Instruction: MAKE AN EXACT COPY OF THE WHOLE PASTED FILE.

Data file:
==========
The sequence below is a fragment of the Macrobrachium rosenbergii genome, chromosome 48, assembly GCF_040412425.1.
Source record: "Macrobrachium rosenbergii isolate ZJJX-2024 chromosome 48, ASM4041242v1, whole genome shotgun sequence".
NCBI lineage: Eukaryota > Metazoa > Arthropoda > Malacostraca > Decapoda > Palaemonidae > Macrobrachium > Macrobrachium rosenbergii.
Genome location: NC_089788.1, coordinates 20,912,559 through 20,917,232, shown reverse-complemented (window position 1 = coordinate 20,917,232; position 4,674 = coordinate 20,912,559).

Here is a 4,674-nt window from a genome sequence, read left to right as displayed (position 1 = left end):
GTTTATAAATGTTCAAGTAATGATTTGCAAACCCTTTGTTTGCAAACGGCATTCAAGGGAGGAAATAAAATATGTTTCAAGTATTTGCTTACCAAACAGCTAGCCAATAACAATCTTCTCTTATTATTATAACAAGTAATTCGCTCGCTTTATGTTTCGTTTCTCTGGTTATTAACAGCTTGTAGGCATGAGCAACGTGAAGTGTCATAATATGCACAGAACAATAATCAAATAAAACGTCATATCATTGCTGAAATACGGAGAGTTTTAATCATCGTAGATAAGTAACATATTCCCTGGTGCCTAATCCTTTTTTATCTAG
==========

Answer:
The sequence below is a fragment of the Macrobrachium rosenbergii genome, chromosome 48, assembly GCF_040412425.1.
Source record: "Macrobrachium rosenbergii isolate ZJJX-2024 chromosome 48, ASM4041242v1, whole genome shotgun sequence".
NCBI lineage: Eukaryota > Metazoa > Arthropoda > Malacostraca > Decapoda > Palaemonidae > Macrobrachium > Macrobrachium rosenbergii.
Genome location: NC_089788.1, coordinates 20,912,559 through 20,917,232, shown reverse-complemented (window position 1 = coordinate 20,917,232; position 4,674 = coordinate 20,912,559).

Here is a 4,674-nt window from a genome sequence, read left to right as displayed (position 1 = left end):
GTTTATAAATGTTCAAGTAATGATTTGCAAACCCTTTGTTTGCAAACGGCATTCAAGGGAGGAAATAAAATATGTTTCAAGTATTTGCTTACCAAACAGCTAGCCAATAACAATCTTCTCTTATTATTATAACAAGTAATTCGCTCGCTTTATGTTTCGTTTCTCTGGTTATTAACAGCTTGTAGGCATGAGCAACGTGAAGTGTCATAATATGCACAGAACAATAATCAAATAAAACGTCATATCATTGCTGAAATACGGAGAGTTTTAATCATCGTAGATAAGTAACATATTCCCTGGTGCCTAATCCTTTTTTATCTAG